A collection of Russian paintings never before seen in the U.S. will come to Harvard's Fogg Art Museum this spring, for one of its only three American showings, officials said yesterday.
Titled "Russia, The Land, the People: Russian Painting 1850-1910," the exhibit of 62 realist late-19th century Russian paintings is one of 13 cultural, educational and scientific exchanges between the U.S. and the Soviet Union, resulting from November summit meetings between President Reagan and Soviet Premier Mikhail S. Gorbachev, United States Information Agency (USIA) officials announced this week.
A `Major Exhibition'
"We are very excited about this. It is really a major exhibition, both to scholars and the general public," said Peter Nisbet, curator of the Busch-Reisinger Museum and co-ordinator of this exhibit.
"European museums have had a steady flow of exhibitions of this kind, but America has been left out of active cultural exchanges," Nisbet said. "Maybe this will begin a change and America can be a beneficiary of this exchange as well," he said.
The Harvard exhibition will take place from April 13 to July 15, 1987.
In exchange for the Russian paintings, the U.S. will send 65 American paintings from approximately the same time period--including works by Mary Cassatt, Winslow Homer and John Singer Sargent--to Leningrad and Moscow museums.
"The goal of the exchange is for each country to see how the other perceives itself, its landscapes, its history," said Dee Bennett, a spokesman for the Smithsonian Travelling Exhibit Service, which is acting as curator of the collection during the U.S. showing.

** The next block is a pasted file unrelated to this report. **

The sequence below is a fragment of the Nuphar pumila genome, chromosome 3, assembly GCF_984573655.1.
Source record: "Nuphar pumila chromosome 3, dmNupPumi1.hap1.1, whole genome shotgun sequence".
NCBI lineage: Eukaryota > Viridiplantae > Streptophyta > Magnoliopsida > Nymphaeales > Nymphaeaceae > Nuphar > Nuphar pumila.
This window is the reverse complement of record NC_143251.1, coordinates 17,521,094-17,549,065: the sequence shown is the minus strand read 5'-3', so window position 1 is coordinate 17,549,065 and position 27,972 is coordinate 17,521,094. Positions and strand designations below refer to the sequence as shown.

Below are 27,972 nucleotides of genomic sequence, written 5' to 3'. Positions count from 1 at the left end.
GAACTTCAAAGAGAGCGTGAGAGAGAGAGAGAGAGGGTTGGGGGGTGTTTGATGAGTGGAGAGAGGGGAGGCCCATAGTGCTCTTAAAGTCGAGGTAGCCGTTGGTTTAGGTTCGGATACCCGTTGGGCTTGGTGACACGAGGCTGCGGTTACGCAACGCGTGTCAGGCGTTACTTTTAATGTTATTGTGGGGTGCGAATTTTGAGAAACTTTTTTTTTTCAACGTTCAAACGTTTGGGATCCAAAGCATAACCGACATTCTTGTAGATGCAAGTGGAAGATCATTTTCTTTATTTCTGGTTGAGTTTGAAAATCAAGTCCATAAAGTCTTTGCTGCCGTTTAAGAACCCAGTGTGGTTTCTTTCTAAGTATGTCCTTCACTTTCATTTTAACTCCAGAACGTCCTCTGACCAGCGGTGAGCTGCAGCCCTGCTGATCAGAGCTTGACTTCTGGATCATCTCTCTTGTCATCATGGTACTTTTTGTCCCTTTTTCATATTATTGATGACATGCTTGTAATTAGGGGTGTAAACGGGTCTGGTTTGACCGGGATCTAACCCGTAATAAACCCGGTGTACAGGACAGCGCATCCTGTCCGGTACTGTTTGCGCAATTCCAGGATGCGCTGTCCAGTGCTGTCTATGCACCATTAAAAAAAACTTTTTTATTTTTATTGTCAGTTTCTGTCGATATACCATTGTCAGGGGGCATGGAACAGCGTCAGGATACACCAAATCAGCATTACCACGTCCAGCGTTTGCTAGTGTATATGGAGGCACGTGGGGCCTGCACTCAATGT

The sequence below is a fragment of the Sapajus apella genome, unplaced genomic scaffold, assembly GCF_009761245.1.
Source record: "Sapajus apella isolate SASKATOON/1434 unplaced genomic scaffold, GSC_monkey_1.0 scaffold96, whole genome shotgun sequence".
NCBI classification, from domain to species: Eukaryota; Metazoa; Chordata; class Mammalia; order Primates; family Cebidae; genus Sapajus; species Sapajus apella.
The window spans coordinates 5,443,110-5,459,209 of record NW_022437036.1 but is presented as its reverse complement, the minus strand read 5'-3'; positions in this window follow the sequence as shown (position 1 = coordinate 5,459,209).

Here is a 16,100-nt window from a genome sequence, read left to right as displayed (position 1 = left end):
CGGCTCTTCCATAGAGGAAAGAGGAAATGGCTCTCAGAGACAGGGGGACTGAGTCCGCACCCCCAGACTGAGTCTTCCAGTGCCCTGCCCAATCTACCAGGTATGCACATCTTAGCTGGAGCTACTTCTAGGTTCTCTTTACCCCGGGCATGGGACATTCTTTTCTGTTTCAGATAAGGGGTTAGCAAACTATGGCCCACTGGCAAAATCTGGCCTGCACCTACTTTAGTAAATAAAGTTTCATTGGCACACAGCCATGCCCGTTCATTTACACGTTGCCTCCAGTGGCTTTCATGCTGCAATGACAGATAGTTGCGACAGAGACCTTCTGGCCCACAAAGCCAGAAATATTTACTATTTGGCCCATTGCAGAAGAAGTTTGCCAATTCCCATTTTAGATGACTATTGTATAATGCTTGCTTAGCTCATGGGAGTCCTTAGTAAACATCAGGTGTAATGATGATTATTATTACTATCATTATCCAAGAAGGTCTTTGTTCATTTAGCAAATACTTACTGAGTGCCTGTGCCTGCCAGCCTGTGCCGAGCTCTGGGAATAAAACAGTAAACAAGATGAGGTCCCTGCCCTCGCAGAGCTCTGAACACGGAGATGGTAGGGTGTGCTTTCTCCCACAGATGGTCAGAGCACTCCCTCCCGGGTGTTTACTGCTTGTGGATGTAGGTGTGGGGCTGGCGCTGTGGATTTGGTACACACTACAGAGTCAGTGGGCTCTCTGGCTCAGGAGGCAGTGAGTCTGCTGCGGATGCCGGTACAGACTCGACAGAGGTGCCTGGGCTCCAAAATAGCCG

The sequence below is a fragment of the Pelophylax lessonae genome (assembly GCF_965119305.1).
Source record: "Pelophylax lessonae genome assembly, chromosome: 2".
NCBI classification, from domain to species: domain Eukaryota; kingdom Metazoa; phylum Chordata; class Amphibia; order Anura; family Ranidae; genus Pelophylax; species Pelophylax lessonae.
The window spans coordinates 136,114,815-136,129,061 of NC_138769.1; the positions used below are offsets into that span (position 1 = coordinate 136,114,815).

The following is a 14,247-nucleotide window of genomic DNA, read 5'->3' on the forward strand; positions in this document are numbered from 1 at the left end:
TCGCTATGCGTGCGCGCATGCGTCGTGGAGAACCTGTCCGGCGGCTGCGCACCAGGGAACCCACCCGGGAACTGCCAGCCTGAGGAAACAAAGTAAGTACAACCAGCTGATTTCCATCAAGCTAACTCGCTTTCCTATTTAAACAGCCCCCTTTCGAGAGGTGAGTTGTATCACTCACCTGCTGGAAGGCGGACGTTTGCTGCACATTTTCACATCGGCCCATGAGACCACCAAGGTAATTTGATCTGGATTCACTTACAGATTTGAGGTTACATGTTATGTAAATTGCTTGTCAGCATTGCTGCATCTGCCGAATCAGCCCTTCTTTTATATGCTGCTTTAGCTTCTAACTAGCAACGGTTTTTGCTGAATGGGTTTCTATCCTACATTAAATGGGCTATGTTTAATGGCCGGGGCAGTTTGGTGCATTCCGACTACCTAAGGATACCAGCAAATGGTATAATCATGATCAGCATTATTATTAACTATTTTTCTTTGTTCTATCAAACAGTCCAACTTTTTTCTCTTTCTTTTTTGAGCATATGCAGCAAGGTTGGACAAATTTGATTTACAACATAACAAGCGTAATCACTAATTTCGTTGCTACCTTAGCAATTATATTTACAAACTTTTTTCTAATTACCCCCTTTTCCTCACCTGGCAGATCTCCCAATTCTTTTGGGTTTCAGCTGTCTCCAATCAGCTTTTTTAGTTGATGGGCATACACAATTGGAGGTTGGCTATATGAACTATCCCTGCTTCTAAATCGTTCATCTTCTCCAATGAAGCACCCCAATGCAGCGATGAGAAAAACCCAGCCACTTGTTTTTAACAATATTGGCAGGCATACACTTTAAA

Although Soviet museums have lent their exhibitions to U.S. galleries before, "this one is a novelty because the works are done by Russian artists, such as Ripin, Shishkin and Kandinsky, whereas every other exchange consisted of European artists' work exhibited in Russian galleries," she said.
"It will be wonderful to see 19th century art that isn't French. It will complement our current Italian painting exhibit, offering alternative views of the 19th century," Nisbet said.
The terms of the exchange requested that the art be displayed in academic settings, and that it be accompanied by some kind of symposia, Bennett said. Harvard plans a one-day symposium relating other Russian arts to the exhibit to enable people "look at the art in as informed and intelligent a way as possible," Nisbet said.
In addition, during the run of the show, the museum has planned events that relate to 19th century Russian culture, including lectures, a film series and concerts of Russian music.
The other galleries chosen to house the collection are the David and Alfred Smart Gallery of the University of Chicago and the Renwick Gallery of the Smithsonian Institute in Washington, D.C.
Experts Mixed on Value
Soviet experts praised the exchange for cultural and aesthetic reasons, but denied that it will have any political impact. "It is a very pleasing, very significant cultural exchange," said Adam B. Ulam, Gurney Professor of History and Political Sience.
"These cultural exchanges have no politicalvalue," said Richard Pipes, Baird Professor ofHistory. "They always try to put themselvesforward as a peaceful nation, and this createsgood will, but it will have no effect on theirconduct. Russian art is very nice, but Russia isstill in Afghanistan, they still keep Sakharov."
Pipes added that the American side of theexchange is more important "because their peopleare more shut off. The people in this country whoare interested in Russian art have books, they cantravel, but what we send to them transcendscultural importance. It changes the way they seethe world, but still has no politicalsignificance.